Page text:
Topics of coins

Vilnius Offensive

The Vilnius operation was planned and launched by Józef Piłsudski in April 1919 contrary to the opinion held by the Polish and French military staff, who foretold its failure. The Commander-in- Chief hoped to forestall the expected offensive by the Bolsheviks, who were concentrating their troops beyond the Neman to hit the Polish state, which was only just organising itself, and to transform it into a soviet republic.

Part of the Polish forces attacked Navahrudak, Baranavichy, and Lida, thus catching the attention of the enemy. Under their cover, a group made up of a cavalry brigade commanded by Lieutenant Colonel Władysław Belina-Prażmowski and several infantry battalions led by General Edward RydzŚmigły advanced on Vilnius on 16 April. Belina’s cavalry overtook the infantry and, moving through the woods, caught the strong Bolshevik garrison in Vilnius by surprise at dawn on 19 April. With the support of the local people, part of the city was seized. The enemy recovered from the surprise, and heavy street fighting broke out. In the evening, when the cavalry was running out of ammunition, a battalion of the 1st Infantry Regiment of the Polish Legions arrived in Vilnius on a captured train. Victory was secured by the arrival of the main forces of the Polish infantry on the night of 20 to 21 April. By noon on 21 April, the entire city was captured.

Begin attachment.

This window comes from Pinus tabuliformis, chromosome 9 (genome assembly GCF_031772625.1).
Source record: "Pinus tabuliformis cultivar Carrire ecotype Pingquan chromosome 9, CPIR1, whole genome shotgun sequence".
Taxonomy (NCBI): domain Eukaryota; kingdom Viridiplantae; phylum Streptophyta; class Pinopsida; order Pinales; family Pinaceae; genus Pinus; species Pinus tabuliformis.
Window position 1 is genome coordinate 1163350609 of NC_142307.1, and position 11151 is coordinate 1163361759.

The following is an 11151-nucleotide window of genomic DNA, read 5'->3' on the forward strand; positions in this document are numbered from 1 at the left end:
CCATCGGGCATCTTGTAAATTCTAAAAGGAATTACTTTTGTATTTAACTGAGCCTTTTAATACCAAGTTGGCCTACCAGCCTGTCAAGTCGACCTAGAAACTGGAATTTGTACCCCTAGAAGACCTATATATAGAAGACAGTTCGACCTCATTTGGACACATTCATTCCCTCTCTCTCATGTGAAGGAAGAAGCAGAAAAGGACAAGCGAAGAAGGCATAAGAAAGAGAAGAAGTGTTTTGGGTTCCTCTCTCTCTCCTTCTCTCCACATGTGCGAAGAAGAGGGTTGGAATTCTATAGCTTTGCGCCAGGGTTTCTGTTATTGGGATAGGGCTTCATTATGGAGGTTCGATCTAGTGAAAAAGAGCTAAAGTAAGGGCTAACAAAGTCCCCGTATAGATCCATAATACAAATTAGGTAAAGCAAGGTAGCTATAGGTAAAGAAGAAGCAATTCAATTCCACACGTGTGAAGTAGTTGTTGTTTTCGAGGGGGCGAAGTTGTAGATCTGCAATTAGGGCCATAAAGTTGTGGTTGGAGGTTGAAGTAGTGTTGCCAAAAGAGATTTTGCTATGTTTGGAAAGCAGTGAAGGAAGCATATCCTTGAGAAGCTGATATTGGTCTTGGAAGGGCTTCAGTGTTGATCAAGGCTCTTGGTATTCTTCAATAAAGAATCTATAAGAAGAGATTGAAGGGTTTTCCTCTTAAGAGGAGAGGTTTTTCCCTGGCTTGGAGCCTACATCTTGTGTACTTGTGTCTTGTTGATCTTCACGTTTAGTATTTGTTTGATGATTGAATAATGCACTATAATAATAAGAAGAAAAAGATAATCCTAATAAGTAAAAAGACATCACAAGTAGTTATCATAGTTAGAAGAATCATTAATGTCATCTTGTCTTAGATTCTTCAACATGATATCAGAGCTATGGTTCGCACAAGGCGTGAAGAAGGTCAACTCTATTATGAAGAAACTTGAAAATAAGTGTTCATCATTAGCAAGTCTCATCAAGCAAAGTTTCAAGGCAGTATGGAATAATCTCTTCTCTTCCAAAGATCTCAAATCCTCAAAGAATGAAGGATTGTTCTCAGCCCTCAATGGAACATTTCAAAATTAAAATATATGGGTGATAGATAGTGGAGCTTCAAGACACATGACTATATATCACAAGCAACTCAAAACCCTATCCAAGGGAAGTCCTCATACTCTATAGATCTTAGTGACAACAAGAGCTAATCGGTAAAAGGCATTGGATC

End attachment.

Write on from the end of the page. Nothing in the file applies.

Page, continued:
For the Bolsheviks, losing Vilnius was a great propagandistic and military failure. In Poland, the news of the city’s liberation triggered an explosion of joy. The success was seen as a promise of a future victory in the war against Bolshevik Russia. The foray of Belina’s cavalry to Vilnius was considered one of the most beautiful actions of the Polish cavalry in the wars of 1919−1920.

The reverse of the coin features an image of Lieutenant Colonel Władysław Belina-Prażmowski, dubbed the first uhlan of the Second Republic of Poland, against the background of the cavalry marching to Vilnius. He was a legionnaire and the organiser and commander of the 1st Uhlan Regiment of the Polish Legions; he organised the 1st Cavalry Brigade in independent Poland, which he commanded in the years 1919−1920. In the autumn of 1920, he left the army at his own request. In the years 1931−1933, he was the Mayor of Cracow, and then the Voivode of the Lvov Province until 1938.

The obverse carries an image of a military commemorative badge awarded to the participants of the Vilnius expedition in the interwar period.

Prof. Janusz Odziemkowski